Watching Ernie Els endure the worst start in Masters history Thursday made me feel just a little better about my duffer golf game.
So what if I still use persimmon woods and x-out golf balls? What's it to you my driver is held together with electrical tape and my putter was pulled from a bargain bin at Goodwill?
Hey, at least I didn't 6-putt for a score of 9 on the first hole at Augusta National, looking like a half-sauced hacker who couldn't hit a 3-footer if you spotted him 2 feet. Not that I'll ever get the chance.
The worst part of The Big Easy's hardest moment is he'll probably never live it down. This proud man who made it to No. 1 in the world with four major championships is now known as the guy who putted like he was playing in a scramble where the best part was the steak dinner afterwards.
Give credit to Ernie for maintaining his sense of humor.
"I'm not sure where I'm going from here," he told the BBC. "If you have snakes in your brain it's difficult. Maybe I need a brain transplant."
The incident got me thinking about my all-time cringe-worthy moments while watching/covering otherwise capable athletes. My list even includes a few Montana Grizzly hiccups.
No. 1 for me will always be Bill Buckner's ground ball between his legs while manning first base for the Red Sox in the 1986 World Series. Mainly because Billy Buck was one of my all-time favorite Cubs before donning high tops for the twilight of his career in Boston.
Then there was Jackie Smith's doink-off-the-shoulder-pads dropped pass in the end zone as a Cowboy in Super Bowl XIII against the Steelers. My guess is ole No. 81, a Hall of Famer who broke in with the St. Louis Cardinals, doesn't take time to tune in when the NFL Network replays the famous footage where he's dubbed the "The Sickest Man in America."
Not that there's anything wrong with being labeled The Sickest Man in America if it gets you a little sympathy and chicken soup from your wife. You just don't want the title when it comes from a crest-fallen radio guy from Dallas.
Nine years of covering the Grizzlies have given me a couple memorable cringes. Interestingly, the victims are three of the most impressive competitors I've ever covered in Maroon & Silver.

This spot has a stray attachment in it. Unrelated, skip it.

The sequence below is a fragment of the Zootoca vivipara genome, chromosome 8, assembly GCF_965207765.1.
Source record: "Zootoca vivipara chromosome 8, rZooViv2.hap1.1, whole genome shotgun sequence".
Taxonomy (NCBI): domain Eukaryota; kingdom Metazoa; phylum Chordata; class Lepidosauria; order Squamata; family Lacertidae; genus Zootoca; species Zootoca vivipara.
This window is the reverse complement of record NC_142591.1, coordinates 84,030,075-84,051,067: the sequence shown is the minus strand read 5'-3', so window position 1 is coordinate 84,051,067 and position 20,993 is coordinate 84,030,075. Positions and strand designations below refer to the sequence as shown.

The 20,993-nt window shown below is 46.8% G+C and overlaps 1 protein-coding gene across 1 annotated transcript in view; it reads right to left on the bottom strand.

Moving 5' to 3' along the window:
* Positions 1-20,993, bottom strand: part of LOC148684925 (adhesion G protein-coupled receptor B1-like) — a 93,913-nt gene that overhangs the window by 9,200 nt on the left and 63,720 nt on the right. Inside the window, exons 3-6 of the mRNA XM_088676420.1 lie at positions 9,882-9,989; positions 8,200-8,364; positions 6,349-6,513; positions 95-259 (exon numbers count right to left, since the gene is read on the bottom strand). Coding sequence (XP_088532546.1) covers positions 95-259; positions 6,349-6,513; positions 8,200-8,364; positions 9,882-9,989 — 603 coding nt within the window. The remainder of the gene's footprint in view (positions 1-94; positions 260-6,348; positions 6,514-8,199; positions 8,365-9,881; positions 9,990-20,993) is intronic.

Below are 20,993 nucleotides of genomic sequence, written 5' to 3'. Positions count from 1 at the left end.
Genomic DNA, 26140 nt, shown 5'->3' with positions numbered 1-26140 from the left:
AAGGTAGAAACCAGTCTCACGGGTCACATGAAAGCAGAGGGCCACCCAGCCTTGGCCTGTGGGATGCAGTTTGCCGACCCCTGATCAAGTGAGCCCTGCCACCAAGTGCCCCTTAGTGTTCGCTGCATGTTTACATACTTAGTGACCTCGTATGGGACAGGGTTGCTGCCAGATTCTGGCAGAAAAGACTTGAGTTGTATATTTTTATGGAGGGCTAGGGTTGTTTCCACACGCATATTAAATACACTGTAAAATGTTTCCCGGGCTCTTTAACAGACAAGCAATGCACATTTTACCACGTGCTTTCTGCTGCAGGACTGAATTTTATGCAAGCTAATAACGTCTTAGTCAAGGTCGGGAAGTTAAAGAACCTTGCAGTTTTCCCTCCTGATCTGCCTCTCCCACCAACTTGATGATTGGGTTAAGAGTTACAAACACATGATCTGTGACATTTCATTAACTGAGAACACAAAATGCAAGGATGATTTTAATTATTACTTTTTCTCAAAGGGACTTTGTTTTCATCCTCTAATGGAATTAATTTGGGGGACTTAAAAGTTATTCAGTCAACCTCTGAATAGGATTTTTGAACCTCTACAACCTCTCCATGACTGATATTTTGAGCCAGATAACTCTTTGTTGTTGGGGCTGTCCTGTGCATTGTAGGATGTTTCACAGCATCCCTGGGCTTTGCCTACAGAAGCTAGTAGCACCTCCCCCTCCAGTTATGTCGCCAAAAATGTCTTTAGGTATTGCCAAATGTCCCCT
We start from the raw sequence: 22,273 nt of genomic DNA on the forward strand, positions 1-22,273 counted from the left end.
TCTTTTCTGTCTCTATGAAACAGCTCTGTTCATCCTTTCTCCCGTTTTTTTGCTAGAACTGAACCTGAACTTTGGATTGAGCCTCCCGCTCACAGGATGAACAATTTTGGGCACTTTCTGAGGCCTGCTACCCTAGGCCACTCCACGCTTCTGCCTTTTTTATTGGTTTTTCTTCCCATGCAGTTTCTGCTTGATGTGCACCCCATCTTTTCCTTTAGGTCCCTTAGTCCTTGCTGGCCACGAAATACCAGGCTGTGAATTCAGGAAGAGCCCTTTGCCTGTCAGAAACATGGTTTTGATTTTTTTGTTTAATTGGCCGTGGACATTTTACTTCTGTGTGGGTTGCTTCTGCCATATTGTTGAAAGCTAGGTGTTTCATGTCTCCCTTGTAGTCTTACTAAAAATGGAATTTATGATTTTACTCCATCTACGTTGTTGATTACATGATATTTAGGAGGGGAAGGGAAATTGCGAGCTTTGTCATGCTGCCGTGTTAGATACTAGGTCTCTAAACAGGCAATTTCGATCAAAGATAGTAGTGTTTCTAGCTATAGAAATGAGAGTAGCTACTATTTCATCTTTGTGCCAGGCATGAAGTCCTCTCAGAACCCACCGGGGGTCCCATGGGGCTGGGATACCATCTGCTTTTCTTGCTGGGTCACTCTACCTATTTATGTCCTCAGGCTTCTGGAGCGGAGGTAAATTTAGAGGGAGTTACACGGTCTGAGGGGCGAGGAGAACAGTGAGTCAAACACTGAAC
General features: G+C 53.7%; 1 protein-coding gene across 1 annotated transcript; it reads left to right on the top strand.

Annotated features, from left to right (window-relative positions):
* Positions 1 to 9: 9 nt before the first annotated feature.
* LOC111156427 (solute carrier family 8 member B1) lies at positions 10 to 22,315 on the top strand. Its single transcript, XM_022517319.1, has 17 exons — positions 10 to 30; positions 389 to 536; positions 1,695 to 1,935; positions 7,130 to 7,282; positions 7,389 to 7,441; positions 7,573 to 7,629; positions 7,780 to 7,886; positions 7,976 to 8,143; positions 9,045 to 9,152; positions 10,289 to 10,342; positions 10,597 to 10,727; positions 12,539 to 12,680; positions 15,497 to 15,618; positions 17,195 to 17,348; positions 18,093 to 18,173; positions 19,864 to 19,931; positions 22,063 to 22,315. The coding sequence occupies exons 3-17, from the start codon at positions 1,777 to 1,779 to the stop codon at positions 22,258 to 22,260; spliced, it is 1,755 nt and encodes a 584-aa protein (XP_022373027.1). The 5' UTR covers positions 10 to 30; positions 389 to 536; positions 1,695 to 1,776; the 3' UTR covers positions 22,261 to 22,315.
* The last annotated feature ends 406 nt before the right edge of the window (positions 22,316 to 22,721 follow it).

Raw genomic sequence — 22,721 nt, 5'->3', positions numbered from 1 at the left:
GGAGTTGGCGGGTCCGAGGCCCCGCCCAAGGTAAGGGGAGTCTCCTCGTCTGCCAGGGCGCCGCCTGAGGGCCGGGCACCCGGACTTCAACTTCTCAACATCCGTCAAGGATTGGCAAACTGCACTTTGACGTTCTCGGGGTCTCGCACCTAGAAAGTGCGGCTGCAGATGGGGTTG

Anyone else remember Chase Reynolds fumbling on the 3-yard line as he was running for what appeared to be a go-ahead TD in Montana's black-and-orange nightmare against the Cats in 2010? How about Dan Carpenter's missed field goal to foil the Grizzlies' 2007 playoff run in a stunning loss to Wofford?
Those guys will forever be remembered as Montana stars that made it in the NFL. But their final games inside Washington-Grizzly Stadium no doubt gnaw at them a little bit.
Moments like that aren't limited to males. To this day I feel bad for former Montana women's tennis player Laurence Pelchat, a fierce competitor who had a match point that would have given coach Steve Ascher's program its first NCAA berth in 2014. Instead fate was on Sacramento State's side in that Big Sky Tournament final and the whole thing still feels a little like coming within 10 feet of the top of Mount Everest.
Truth is, every serious athlete has suffered an Ernie Els moment in some shape or form. The cruel part is that most competitors remember the nightmare much more vividly than all the triumphs.
Just last week I was interviewing Missoula Big Sky softball coach Dennis Staves and he brought up the moment two years ago when his team lost a state championship as a result of a dropped third strike that spiraled into the winning run. Footage of the incident was shown more than once on ESPN and as of this weekend has been seen close to 54,000 times on Youtube.
I didn't tell Dennis then but I'm telling him now: Big Sky and Missoula are lucky to have you in town, Sir. Remember that and forget about May 30, 2014.
Alas, there's no escaping the pain for those who dare to expose their heart in an athletic endeavor. But a better character builder for life, I cannot imagine.
Bill Speltz can be reached at 523-5255 or firstname.lastname@example.org